There are two primary paths for applicants to get a Green Card (also known as permanent resident status or immigrant visa). An individual who has an approved immigrant petition (whether applied through a family member or employment offer) and has a current “priority date” (verified through the Visa Bulletin system) may apply at a U.S. consulate or embassy abroad (referred to as “Consular Processing”) for their permanent residence or, if legally in the U.S., apply for “adjustment of status”.
There are also other ways to obtain a Green Card, including:
-Obtaining a green card through a $1 million or $500,000 investment; learn more about the EB-5 program.
– Obtaining a green card through the Diversity Lottery, open to certain nationalities at a specific time each year; learn more about the Green Card Lottery.
– Obtaining a green card after political asylum granted.
Determine Your Basis to Immigrate:
The first step in your Green Card application is to find the best category in which to process your application. Considerations of processing time, cost, family, and where the applicant is residing physically during the process will bear upon the option selected. Most immigrants obtain their Green Card through a family or employment based petition. Some become permanent residents through refugee or asylum status, or other lesser known options, though these are much more challenging and difficult to achieve.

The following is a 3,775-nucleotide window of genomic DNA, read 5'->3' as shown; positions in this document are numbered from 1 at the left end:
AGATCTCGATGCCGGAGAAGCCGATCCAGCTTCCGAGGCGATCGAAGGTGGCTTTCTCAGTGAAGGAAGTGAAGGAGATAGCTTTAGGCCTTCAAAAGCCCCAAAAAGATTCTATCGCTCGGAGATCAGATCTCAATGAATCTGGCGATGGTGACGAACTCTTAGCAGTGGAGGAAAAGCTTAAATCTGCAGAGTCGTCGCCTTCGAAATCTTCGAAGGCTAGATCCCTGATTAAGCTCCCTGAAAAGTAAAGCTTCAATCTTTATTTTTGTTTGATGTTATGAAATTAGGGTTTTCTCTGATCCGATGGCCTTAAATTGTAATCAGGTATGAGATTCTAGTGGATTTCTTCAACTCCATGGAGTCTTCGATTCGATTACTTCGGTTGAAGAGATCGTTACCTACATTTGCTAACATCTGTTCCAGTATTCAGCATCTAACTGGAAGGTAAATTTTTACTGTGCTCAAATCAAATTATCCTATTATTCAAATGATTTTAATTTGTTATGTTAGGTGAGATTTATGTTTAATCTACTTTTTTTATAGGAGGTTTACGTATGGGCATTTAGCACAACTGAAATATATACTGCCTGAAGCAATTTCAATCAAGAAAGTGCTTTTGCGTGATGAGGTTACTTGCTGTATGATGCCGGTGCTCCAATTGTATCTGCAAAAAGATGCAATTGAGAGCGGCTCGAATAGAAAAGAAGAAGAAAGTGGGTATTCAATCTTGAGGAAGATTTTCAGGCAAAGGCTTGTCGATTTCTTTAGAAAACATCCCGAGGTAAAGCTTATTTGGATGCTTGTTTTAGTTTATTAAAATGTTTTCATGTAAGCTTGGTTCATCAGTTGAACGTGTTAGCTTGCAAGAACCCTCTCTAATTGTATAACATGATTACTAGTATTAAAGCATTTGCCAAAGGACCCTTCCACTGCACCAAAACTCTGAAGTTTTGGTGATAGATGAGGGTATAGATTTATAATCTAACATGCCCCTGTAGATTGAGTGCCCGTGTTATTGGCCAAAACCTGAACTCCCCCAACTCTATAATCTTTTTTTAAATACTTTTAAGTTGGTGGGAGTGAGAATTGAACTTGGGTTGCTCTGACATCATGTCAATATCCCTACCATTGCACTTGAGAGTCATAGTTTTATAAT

A consultation with our office will determine your best path toward permanent residency. Sometimes we find several options you can take simultaneously, increasing your chances of success.
1. File the Immigrant Petition
When you decide what category you believe best fits your situation, in most cases you will need to have an immigrant petition filed on your behalf. Our office can help you in this decision and application process.
Family based categories require that a U.S. citizen or permanent resident immediate relative file a Petition on your behalf. There are categories for spouse, child, parent or sibling of a U.S. Citizen or the spouse or child of a Permanent Resident.
Employment based categories most often require the U.S. employer to start the process through the Department of Labor, a complicated and lengthy process of certification known as the PERM process. Processing times vary and depend on country of origin but for most, the application time is currently taking 1-2 years.
International Executives/ Managers and certain Extraordinary Individuals can skip the Dept. of Labor step of the process and file directly with U.S.C.I.S. making the road toward permanent residency much shorter. For more information, contact us to determine if you qualify for one of these categories.
Entrepreneurs who intend to invest significant amounts of capital into a business venture in the United States may invest $500,000 or $1 million on their own behalf to obtain their permanent residence through the EB-5 Program. For more information, see the EB-5 section.
Special Classes of Immigrants
In some cases, certain immigrants may qualify as a Special Immigrant, including Religious Workers with a sponsoring employer.
For more information, contact our office.
2. Wait for a Decision on Your Petition
U.S.C.I.S. notifies the petitioner and attorney of a decision. If the petition is approved and if you are the beneficiary of the petition living outside the United States or choose to apply for your immigrant visa abroad, U.S.C.I.S. will then send the approved petition to the Department of State’s National Visa Center (NVC), where it will remain until your priority date becomes current. You can check the Visa Bulletin for your priority date progress.